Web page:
Looking Back…

In case you were wondering about notable science events that occured the week of August 1st…

Molecule display
Creative Commons License photo credit: net_efekt

Two atoms are walking down the street. The first turns to the other and says “Dude, I think I just lost an electron.” The second atom says “Are you sure?” The first says “Dude, I’m positive!” (I’m a dork, I know, just a little science humor for you). On August 2 of 1932, Carl D. Anderson (another science dork) discovered the positron, commonly referred to as the antiparticle of the electron. A positron has an electrical charge of +1 and when it collides with an electron the two particles are annhilated, producing gamma rays photons. The positron was the first evidence of antimatter. Today, positrons are used to map the activity in the brain during PET scans.

red light
Creative Commons License photo credit:
TheTruthAboutMortgage.com

On August 5th, 1914, the American Traffic Light Company installed the first electric traffic light in Cleveland, Ohio. Traffic lights had been used before, but this was the first installation of an electric model (previous models used gas lamps with a manual switch to change the color). The original lights only had a red and green color, a warning buzzer was used to warn drivers of an impending color change. A yellow light was not added until 1920, but is still ignored, even today.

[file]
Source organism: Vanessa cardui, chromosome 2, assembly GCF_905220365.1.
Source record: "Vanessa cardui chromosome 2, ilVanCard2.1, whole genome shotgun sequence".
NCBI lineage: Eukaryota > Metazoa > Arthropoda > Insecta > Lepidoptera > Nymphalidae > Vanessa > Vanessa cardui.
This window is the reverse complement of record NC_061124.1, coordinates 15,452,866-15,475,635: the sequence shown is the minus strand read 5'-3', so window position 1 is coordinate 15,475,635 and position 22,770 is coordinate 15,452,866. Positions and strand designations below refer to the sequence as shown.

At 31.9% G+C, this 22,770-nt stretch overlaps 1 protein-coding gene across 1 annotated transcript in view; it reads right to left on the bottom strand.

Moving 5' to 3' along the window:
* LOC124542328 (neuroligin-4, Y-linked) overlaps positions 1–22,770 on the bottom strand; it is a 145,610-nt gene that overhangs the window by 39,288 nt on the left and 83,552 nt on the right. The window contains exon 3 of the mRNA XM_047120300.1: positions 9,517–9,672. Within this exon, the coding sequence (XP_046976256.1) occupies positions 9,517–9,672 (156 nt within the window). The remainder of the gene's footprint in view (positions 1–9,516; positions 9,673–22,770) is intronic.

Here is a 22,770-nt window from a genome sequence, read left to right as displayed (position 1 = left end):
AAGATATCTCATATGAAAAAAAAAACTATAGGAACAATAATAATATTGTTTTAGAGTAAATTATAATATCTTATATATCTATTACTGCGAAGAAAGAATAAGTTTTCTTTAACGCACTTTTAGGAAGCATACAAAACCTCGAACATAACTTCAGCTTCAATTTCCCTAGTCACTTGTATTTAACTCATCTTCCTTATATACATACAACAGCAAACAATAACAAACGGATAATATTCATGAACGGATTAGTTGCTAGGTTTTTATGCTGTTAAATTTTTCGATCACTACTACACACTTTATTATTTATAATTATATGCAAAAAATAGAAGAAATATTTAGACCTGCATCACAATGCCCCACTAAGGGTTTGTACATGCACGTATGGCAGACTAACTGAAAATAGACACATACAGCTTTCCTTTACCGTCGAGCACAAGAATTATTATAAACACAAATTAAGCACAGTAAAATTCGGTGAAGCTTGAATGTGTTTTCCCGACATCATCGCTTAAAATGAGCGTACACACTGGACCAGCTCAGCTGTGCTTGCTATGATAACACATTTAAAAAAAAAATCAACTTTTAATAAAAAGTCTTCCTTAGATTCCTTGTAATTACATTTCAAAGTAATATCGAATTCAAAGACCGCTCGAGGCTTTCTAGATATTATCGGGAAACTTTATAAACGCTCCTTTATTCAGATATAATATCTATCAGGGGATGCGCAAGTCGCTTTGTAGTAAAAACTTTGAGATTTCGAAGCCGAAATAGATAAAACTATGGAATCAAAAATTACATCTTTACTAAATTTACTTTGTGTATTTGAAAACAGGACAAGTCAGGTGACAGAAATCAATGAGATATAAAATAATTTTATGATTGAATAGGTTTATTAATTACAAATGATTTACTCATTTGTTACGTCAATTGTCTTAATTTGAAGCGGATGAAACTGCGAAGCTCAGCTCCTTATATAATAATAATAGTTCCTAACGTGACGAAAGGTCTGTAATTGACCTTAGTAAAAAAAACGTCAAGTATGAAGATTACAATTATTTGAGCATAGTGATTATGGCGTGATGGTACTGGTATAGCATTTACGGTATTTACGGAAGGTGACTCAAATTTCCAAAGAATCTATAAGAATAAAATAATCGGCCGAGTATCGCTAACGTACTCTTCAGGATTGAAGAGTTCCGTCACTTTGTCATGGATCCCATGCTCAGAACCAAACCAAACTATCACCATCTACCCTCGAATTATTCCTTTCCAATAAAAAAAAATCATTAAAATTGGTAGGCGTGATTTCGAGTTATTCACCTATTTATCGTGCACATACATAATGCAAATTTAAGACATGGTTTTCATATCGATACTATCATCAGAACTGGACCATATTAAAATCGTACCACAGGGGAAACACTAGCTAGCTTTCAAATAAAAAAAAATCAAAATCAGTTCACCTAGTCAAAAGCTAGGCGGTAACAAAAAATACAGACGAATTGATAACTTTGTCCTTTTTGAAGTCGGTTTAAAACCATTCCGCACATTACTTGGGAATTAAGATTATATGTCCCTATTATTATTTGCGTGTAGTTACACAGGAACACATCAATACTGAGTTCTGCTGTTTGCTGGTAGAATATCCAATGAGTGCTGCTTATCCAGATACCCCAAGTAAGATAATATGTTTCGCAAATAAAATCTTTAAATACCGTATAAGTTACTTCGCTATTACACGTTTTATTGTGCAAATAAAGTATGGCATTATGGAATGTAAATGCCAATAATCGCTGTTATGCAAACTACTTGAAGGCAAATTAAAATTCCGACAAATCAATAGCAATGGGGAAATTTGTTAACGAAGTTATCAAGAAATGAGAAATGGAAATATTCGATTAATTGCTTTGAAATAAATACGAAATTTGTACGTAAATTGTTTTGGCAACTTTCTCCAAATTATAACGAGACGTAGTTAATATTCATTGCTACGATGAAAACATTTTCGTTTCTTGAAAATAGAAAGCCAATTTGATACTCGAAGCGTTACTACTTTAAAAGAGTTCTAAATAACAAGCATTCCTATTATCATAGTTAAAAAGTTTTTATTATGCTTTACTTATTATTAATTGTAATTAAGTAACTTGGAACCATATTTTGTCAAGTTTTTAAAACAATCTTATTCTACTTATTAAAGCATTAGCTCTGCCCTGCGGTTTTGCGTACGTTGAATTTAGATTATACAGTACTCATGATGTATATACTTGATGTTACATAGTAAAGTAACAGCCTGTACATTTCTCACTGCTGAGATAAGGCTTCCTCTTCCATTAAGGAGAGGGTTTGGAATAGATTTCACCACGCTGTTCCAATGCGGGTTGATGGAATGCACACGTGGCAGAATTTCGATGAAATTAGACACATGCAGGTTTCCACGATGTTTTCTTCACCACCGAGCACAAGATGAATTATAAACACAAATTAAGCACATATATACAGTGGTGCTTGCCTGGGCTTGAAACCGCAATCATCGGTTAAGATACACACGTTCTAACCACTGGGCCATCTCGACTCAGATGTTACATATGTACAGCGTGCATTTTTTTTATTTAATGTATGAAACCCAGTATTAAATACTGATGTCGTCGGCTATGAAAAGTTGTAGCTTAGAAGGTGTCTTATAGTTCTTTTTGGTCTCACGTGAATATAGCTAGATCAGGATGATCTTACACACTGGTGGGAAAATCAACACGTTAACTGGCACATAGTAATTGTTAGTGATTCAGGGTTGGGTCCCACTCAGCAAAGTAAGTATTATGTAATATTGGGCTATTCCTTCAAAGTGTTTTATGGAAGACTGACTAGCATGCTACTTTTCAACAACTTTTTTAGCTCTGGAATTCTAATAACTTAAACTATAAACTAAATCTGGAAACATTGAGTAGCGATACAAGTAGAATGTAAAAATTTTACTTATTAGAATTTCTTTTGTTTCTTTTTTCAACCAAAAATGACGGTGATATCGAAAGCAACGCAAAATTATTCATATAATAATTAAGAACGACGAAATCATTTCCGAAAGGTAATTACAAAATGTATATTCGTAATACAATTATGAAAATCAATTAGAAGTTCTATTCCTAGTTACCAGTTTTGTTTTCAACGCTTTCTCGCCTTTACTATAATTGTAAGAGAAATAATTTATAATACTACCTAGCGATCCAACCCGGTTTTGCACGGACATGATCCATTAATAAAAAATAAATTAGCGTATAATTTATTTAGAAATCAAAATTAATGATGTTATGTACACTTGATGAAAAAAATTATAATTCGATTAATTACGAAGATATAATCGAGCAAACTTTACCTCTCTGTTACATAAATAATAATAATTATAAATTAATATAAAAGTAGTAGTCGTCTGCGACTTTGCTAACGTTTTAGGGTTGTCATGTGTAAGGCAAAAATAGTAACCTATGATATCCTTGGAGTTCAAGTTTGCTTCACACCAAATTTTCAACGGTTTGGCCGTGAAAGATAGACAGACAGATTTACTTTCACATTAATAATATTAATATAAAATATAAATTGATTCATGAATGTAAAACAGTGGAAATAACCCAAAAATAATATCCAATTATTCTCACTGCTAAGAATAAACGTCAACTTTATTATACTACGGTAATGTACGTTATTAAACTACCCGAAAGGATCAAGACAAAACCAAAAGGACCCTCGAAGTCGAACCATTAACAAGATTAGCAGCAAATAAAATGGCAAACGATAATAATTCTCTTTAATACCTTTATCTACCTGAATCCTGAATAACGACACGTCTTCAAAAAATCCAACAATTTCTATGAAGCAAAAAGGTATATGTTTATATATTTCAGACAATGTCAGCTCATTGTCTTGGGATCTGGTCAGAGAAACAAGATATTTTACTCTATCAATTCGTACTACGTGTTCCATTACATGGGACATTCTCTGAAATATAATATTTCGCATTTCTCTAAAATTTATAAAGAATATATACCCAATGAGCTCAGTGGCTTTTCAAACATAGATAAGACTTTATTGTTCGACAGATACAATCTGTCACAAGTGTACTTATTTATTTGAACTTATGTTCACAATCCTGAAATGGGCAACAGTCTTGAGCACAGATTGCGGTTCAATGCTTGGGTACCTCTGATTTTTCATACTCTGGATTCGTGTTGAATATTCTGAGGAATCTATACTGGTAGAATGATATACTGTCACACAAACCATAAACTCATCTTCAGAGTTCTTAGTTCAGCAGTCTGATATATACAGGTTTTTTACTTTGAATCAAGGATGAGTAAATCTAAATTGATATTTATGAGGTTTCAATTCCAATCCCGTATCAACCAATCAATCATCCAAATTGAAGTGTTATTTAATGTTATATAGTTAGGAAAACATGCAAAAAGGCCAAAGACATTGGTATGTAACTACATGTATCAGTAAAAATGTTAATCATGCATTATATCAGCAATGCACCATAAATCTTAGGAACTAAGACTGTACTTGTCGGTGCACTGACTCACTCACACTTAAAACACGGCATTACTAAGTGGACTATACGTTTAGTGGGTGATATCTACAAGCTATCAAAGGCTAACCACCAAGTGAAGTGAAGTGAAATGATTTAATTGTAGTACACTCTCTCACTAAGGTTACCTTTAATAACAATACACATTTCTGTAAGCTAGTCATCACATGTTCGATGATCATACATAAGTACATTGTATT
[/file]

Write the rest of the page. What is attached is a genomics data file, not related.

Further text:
On August 6, 1890, in New York, murderer William Kemmler became the first person to be executed by electric chair. It has been used by more than twenty five states, and shockingly enough, is still used in four of them (Alabama, Florida, South Carolina, and Virginia)

Also on August 6, in 1926, the Warner Brothers premiered their new Vitaphone system with the movie Don Juan, starring John Barrymore. This was a silent movie which had an accompanied sound track that would be played in a theater and started when the movie began. The video below contains stills from the original movie, unfortunately there is no sound.
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On August 7th, 1947, Thor Heyerdahl’s balsa wood raft, which had set sail from South America 101 days earlier, landed in the Tuamotu islands in the French Polynesia (halfway between Austrailia and South America.) Thor’s 4375 mile journey by raft proves that prehistoric people could have traveled by primitive boats across large expanses of water. This helps fuel the debate of how and when early human migration took place.

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